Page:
A combination of CRM and knowledge managementsoftware puts answers at fingertips of 3M call centre reps.
Stories by John Edwards
Randy Watts likes to design Web pages, but he doesn't like to pay unnecessarily high prices for new development tools. Like a growing number of small businesses and consumers, Watts has started relying on shopbot technology to help him find killer deals on a wide array of products. But while current 'bots can offer a great service to small-volume buyers and individuals, similar tools for larger companies are just starting to appear. And if you're an online merchant, the very thought of such margin-slimming shopping assistants may cause you to groan.
A typical day in the life of a 3M Co. call center agent is a lot like spending a not-so-quiet evening with Regis Philbin. The questions keep coming, and the pressure steadily builds.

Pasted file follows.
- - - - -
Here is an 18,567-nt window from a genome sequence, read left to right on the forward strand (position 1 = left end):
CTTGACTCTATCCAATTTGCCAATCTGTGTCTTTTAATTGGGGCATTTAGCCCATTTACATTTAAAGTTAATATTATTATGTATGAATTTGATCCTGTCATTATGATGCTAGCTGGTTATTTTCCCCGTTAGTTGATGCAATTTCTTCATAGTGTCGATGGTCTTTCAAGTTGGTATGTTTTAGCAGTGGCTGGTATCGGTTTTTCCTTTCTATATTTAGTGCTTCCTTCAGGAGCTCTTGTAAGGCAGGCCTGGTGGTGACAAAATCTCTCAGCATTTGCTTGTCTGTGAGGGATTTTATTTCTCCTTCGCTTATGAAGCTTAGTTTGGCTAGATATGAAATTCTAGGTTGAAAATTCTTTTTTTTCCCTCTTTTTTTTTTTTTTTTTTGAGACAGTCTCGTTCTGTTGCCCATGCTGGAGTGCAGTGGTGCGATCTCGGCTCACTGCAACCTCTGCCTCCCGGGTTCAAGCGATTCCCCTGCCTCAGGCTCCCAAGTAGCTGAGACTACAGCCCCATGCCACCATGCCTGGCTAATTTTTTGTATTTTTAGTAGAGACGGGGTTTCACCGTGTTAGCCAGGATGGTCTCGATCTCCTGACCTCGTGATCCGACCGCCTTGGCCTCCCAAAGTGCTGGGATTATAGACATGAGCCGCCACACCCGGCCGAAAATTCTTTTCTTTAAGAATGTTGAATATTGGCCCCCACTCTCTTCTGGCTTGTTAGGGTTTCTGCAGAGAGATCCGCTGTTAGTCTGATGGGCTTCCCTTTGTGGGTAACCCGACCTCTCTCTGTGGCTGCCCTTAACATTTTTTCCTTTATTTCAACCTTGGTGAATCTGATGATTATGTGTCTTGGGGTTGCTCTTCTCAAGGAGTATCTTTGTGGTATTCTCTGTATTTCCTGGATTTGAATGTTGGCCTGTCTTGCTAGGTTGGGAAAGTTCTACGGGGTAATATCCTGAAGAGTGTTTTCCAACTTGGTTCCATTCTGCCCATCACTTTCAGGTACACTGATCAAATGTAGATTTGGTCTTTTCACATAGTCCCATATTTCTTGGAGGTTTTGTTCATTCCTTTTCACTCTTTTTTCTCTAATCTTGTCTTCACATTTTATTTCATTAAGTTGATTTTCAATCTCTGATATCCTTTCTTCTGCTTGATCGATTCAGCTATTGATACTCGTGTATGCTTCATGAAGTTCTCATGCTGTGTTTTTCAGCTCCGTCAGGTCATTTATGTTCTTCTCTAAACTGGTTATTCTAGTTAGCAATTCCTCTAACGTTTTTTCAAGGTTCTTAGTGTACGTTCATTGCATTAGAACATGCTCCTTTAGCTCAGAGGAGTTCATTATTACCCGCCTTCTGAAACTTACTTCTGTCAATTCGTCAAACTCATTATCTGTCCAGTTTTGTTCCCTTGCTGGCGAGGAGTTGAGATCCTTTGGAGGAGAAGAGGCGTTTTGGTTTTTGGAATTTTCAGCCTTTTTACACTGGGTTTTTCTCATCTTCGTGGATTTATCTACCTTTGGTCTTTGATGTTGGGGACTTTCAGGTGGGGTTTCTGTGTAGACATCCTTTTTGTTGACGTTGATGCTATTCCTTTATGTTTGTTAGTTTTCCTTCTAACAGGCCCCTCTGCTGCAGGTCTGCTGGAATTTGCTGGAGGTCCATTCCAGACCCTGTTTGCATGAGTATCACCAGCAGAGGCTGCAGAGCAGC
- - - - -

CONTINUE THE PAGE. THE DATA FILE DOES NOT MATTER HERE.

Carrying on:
Crestone International had a problem. The Atlanta-based e-commerce consultancy couldn't find enough local designers, programmers and other IT professionals to meet its rapidly escalating workload. Experiencing triple-digit growth each year since its 1995 founding, the company needed to find a way to get extra productivity out of its current employees--or face the disagreeable prospect of turning away work. "It wasn't a matter of cutting expenses; it was a question of long-term viability," says Cal Yonker, Crestone's president.
For Pacific Sunwear of California, selling sportswear on the Internet sounded like a surefire idea, until company managers realized something: Most of their potential customers didn't have credit cards.